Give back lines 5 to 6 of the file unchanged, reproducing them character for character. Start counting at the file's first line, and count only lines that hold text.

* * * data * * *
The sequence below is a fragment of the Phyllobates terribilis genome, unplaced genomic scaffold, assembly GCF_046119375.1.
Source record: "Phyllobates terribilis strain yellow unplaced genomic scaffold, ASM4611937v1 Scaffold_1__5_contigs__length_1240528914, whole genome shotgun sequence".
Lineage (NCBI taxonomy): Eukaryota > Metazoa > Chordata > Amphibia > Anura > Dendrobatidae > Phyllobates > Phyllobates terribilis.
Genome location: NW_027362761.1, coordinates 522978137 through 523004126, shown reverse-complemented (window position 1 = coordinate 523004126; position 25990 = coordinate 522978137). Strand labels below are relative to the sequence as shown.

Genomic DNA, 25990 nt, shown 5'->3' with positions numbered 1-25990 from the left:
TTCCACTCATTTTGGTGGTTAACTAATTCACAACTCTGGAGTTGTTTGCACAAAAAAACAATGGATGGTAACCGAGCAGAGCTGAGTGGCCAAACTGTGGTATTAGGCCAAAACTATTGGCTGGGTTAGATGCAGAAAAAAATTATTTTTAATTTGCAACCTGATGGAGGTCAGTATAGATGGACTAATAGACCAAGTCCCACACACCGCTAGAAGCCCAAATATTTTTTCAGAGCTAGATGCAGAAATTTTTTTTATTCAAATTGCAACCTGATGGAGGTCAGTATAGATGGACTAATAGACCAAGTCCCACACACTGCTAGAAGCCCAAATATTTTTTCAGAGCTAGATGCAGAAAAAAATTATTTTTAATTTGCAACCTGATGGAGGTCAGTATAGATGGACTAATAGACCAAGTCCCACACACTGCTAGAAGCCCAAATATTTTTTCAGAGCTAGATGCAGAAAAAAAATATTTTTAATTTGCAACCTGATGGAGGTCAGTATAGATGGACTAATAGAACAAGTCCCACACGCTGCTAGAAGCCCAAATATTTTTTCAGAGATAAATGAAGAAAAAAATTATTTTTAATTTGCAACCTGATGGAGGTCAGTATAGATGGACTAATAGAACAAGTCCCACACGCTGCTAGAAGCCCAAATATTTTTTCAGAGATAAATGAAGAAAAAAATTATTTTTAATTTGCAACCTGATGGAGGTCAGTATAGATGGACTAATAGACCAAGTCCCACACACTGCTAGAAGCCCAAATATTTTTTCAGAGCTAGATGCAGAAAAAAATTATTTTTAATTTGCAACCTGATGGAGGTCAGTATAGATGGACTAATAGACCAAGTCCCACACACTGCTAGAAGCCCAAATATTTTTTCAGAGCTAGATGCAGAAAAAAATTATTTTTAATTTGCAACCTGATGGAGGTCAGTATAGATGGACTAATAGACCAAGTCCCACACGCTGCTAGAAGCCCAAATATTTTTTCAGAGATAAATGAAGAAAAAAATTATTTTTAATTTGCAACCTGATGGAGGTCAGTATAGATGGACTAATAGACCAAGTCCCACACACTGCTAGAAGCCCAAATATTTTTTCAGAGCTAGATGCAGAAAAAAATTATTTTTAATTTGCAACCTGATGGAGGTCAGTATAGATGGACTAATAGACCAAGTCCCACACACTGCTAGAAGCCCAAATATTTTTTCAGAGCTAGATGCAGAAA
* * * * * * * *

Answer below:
Genomic DNA, 25990 nt, shown 5'->3' with positions numbered 1-25990 from the left:
TTCCACTCATTTTGGTGGTTAACTAATTCACAACTCTGGAGTTGTTTGCACAAAAAAACAATGGATGGTAACCGAGCAGAGCTGAGTGGCCAAACTGTGGTATTAGGCCAAAACTATTGGCTGGGTTAGATGCAGAAAAAAATTATTTTTAATTTGCAACCTGATGGAGGTCAGTATAGATGGACTAATAGACCAAGTCCCACACACCGCTAGAAGCCCAAATATTTTTTCAGAGCTAGATGCAGAAATTTTTTTTATTCAAATTGCAACCTGATGGAGGTCAGTATAGATGGACTAATAGACCAAGTCCCACACACTGCTAGAAGCCCAAATATTTTTTCAGAGCTAGATGCAGAAAAAAATTATTTTTAATTTGCAACCTGATGGAGGTCAGTATAGATGGACTAATAGACCAAGTCCCACACACTGCTAGAAGCCCAAATATTTTTTCAGAGCTAGATGCAGAAAAAAAATATTTTTAATTTGCAACCTGATGGAGGTCAGTATAGATGGACTAATAGAACAAGTCCCACACGCTGCTAGAAGCCCAAATATTTTTTCAGAGATAAATGAAGAAAAAAATTATTTTTAATTTGCAACCTGATGGAGGTCAGTATAGATGGACTAATAGAACAAGTCCCACACGCTGCTAGAAGCCCAAATATTTTTTCAGAGATAAATGAAGAAAAAAATTATTTTTAATTTGCAACCTGATGGAGGTCAGTATAGATGGACTAATAGACCAAGTCCCACACACTGCTAGAAGCCCAAATATTTTTTCAGAGCTAGATGCAGAAAAAAATTATTTTTAATTTGCAACCTGATGGAGGTCAGTATAGATGGACTAATAGACCAAGTCCCACACACTGCTAGAAGCCCAAATATTTTTTCAGAGCTAGATGCAGAAAAAAATTATTTTTAATTTGCAACCTGATGGAGGTCAGTATAGATGGACTAATAGACCAAGTCCCACACGCTGCTAGAAGCCCAAATATTTTTTCAGAGATAAATGAAGAAAAAAATTATTTTTAATTTGCAACCTGATGGAGGTCAGTATAGATGGACTAATAGACCAAGTCCCACACACTGCTAGAAGCCCAAATATTTTTTCAGAGCTAGATGCAGAAAAAAATTATTTTTAATTTGCAACCTGATGGAGGTCAGTATAGATGGACTAATAGACCAAGTCCCACACACTGCTAGAAGCCCAAATATTTTTTCAGAGCTAGATGCAGAAA